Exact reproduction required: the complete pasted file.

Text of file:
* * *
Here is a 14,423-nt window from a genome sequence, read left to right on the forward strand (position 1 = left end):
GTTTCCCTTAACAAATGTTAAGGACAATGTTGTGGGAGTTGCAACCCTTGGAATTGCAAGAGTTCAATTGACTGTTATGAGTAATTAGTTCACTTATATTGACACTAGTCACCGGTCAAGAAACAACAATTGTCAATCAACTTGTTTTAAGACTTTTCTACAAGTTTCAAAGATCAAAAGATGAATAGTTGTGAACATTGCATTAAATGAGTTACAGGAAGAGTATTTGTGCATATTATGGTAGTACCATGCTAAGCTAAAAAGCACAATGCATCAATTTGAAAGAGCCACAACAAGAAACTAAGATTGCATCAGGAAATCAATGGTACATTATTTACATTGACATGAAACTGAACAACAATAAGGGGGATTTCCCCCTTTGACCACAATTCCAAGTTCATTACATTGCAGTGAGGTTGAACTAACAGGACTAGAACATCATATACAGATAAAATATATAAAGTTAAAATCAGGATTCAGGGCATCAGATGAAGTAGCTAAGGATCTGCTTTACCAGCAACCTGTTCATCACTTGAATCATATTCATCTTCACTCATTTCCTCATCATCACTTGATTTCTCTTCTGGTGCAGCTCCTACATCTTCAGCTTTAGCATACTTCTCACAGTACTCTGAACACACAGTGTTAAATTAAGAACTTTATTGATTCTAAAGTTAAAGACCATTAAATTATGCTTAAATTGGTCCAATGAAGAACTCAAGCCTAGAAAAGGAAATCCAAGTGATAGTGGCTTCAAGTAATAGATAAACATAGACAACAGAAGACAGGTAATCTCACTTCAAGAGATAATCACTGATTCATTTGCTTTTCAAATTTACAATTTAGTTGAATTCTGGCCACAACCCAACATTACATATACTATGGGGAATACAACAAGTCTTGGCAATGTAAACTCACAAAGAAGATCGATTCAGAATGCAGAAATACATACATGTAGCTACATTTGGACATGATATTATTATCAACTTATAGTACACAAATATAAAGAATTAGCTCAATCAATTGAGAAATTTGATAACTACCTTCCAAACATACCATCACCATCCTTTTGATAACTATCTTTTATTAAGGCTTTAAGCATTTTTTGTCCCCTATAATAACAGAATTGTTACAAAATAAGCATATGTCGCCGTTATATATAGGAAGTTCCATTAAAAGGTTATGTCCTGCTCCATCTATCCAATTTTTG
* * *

Here is a 14,423-nt window from a genome sequence, read left to right on the forward strand (position 1 = left end):
GTTTCCCTTAACAAATGTTAAGGACAATGTTGTGGGAGTTGCAACCCTTGGAATTGCAAGAGTTCAATTGACTGTTATGAGTAATTAGTTCACTTATATTGACACTAGTCACCGGTCAAGAAACAACAATTGTCAATCAACTTGTTTTAAGACTTTTCTACAAGTTTCAAAGATCAAAAGATGAATAGTTGTGAACATTGCATTAAATGAGTTACAGGAAGAGTATTTGTGCATATTATGGTAGTACCATGCTAAGCTAAAAAGCACAATGCATCAATTTGAAAGAGCCACAACAAGAAACTAAGATTGCATCAGGAAATCAATGGTACATTATTTACATTGACATGAAACTGAACAACAATAAGGGGGATTTCCCCCTTTGACCACAATTCCAAGTTCATTACATTGCAGTGAGGTTGAACTAACAGGACTAGAACATCATATACAGATAAAATATATAAAGTTAAAATCAGGATTCAGGGCATCAGATGAAGTAGCTAAGGATCTGCTTTACCAGCAACCTGTTCATCACTTGAATCATATTCATCTTCACTCATTTCCTCATCATCACTTGATTTCTCTTCTGGTGCAGCTCCTACATCTTCAGCTTTAGCATACTTCTCACAGTACTCTGAACACACAGTGTTAAATTAAGAACTTTATTGATTCTAAAGTTAAAGACCATTAAATTATGCTTAAATTGGTCCAATGAAGAACTCAAGCCTAGAAAAGGAAATCCAAGTGATAGTGGCTTCAAGTAATAGATAAACATAGACAACAGAAGACAGGTAATCTCACTTCAAGAGATAATCACTGATTCATTTGCTTTTCAAATTTACAATTTAGTTGAATTCTGGCCACAACCCAACATTACATATACTATGGGGAATACAACAAGTCTTGGCAATGTAAACTCACAAAGAAGATCGATTCAGAATGCAGAAATACATACATGTAGCTACATTTGGACATGATATTATTATCAACTTATAGTACACAAATATAAAGAATTAGCTCAATCAATTGAGAAATTTGATAACTACCTTCCAAACATACCATCACCATCCTTTTGATAACTATCTTTTATTAAGGCTTTAAGCATTTTTTGTCCCCTATAATAACAGAATTGTTACAAAATAAGCATATGTCGCCGTTATATATAGGAAGTTCCATTAAAAGGTTATGTCCTGCTCCATCTATCCAATTTTTG